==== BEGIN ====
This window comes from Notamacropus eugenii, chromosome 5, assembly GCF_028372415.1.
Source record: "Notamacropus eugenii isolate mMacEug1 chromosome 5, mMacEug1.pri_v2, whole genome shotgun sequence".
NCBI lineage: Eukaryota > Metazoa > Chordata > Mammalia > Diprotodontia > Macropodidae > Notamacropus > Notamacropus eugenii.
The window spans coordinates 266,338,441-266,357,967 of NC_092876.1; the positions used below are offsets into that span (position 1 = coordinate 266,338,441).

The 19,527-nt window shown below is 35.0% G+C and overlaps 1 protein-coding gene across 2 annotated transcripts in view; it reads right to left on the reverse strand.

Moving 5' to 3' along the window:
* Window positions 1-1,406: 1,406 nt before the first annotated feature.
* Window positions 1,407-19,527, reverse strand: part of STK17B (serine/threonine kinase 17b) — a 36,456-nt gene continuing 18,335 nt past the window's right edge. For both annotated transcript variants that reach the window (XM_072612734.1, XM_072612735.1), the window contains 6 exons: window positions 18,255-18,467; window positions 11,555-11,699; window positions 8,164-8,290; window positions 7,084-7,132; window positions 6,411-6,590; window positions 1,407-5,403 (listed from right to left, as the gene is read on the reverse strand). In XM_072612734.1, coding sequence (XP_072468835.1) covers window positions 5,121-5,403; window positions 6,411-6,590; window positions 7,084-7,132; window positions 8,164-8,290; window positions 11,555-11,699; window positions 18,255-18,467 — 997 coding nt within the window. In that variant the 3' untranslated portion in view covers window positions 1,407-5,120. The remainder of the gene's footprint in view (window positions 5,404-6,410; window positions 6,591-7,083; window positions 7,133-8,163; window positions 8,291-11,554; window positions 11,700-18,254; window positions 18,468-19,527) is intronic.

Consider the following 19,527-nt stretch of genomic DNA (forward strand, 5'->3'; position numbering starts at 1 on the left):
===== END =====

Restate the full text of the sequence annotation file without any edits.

This window comes from Notamacropus eugenii, chromosome 5, assembly GCF_028372415.1.
Source record: "Notamacropus eugenii isolate mMacEug1 chromosome 5, mMacEug1.pri_v2, whole genome shotgun sequence".
NCBI lineage: Eukaryota > Metazoa > Chordata > Mammalia > Diprotodontia > Macropodidae > Notamacropus > Notamacropus eugenii.
The window spans coordinates 266,338,441-266,357,967 of NC_092876.1; the positions used below are offsets into that span (position 1 = coordinate 266,338,441).

The 19,527-nt window shown below is 35.0% G+C and overlaps 1 protein-coding gene across 2 annotated transcripts in view; it reads right to left on the reverse strand.

Moving 5' to 3' along the window:
* Window positions 1-1,406: 1,406 nt before the first annotated feature.
* Window positions 1,407-19,527, reverse strand: part of STK17B (serine/threonine kinase 17b) — a 36,456-nt gene continuing 18,335 nt past the window's right edge. For both annotated transcript variants that reach the window (XM_072612734.1, XM_072612735.1), the window contains 6 exons: window positions 18,255-18,467; window positions 11,555-11,699; window positions 8,164-8,290; window positions 7,084-7,132; window positions 6,411-6,590; window positions 1,407-5,403 (listed from right to left, as the gene is read on the reverse strand). In XM_072612734.1, coding sequence (XP_072468835.1) covers window positions 5,121-5,403; window positions 6,411-6,590; window positions 7,084-7,132; window positions 8,164-8,290; window positions 11,555-11,699; window positions 18,255-18,467 — 997 coding nt within the window. In that variant the 3' untranslated portion in view covers window positions 1,407-5,120. The remainder of the gene's footprint in view (window positions 5,404-6,410; window positions 6,591-7,083; window positions 7,133-8,163; window positions 8,291-11,554; window positions 11,700-18,254; window positions 18,468-19,527) is intronic.

Consider the following 19,527-nt stretch of genomic DNA (forward strand, 5'->3'; position numbering starts at 1 on the left):